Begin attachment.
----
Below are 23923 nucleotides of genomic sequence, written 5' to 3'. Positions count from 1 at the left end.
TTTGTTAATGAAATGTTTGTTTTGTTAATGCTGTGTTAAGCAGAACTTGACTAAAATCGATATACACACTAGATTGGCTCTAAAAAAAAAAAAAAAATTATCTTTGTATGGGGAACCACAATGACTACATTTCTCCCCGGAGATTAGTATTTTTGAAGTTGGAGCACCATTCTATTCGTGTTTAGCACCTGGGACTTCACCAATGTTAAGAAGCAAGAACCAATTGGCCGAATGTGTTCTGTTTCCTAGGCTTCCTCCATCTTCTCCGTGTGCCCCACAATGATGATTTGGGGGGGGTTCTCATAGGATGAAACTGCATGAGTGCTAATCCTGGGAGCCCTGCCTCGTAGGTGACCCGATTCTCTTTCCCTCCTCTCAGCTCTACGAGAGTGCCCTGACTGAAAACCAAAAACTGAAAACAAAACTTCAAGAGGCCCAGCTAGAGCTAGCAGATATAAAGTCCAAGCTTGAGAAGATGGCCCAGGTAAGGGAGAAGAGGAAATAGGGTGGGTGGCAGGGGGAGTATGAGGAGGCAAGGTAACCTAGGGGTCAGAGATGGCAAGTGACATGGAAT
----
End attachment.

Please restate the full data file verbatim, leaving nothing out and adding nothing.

Below are 23923 nucleotides of genomic sequence, written 5' to 3'. Positions count from 1 at the left end.
TTTGTTAATGAAATGTTTGTTTTGTTAATGCTGTGTTAAGCAGAACTTGACTAAAATCGATATACACACTAGATTGGCTCTAAAAAAAAAAAAAAAATTATCTTTGTATGGGGAACCACAATGACTACATTTCTCCCCGGAGATTAGTATTTTTGAAGTTGGAGCACCATTCTATTCGTGTTTAGCACCTGGGACTTCACCAATGTTAAGAAGCAAGAACCAATTGGCCGAATGTGTTCTGTTTCCTAGGCTTCCTCCATCTTCTCCGTGTGCCCCACAATGATGATTTGGGGGGGGTTCTCATAGGATGAAACTGCATGAGTGCTAATCCTGGGAGCCCTGCCTCGTAGGTGACCCGATTCTCTTTCCCTCCTCTCAGCTCTACGAGAGTGCCCTGACTGAAAACCAAAAACTGAAAACAAAACTTCAAGAGGCCCAGCTAGAGCTAGCAGATATAAAGTCCAAGCTTGAGAAGATGGCCCAGGTAAGGGAGAAGAGGAAATAGGGTGGGTGGCAGGGGGAGTATGAGGAGGCAAGGTAACCTAGGGGTCAGAGATGGCAAGTGACATGGAAT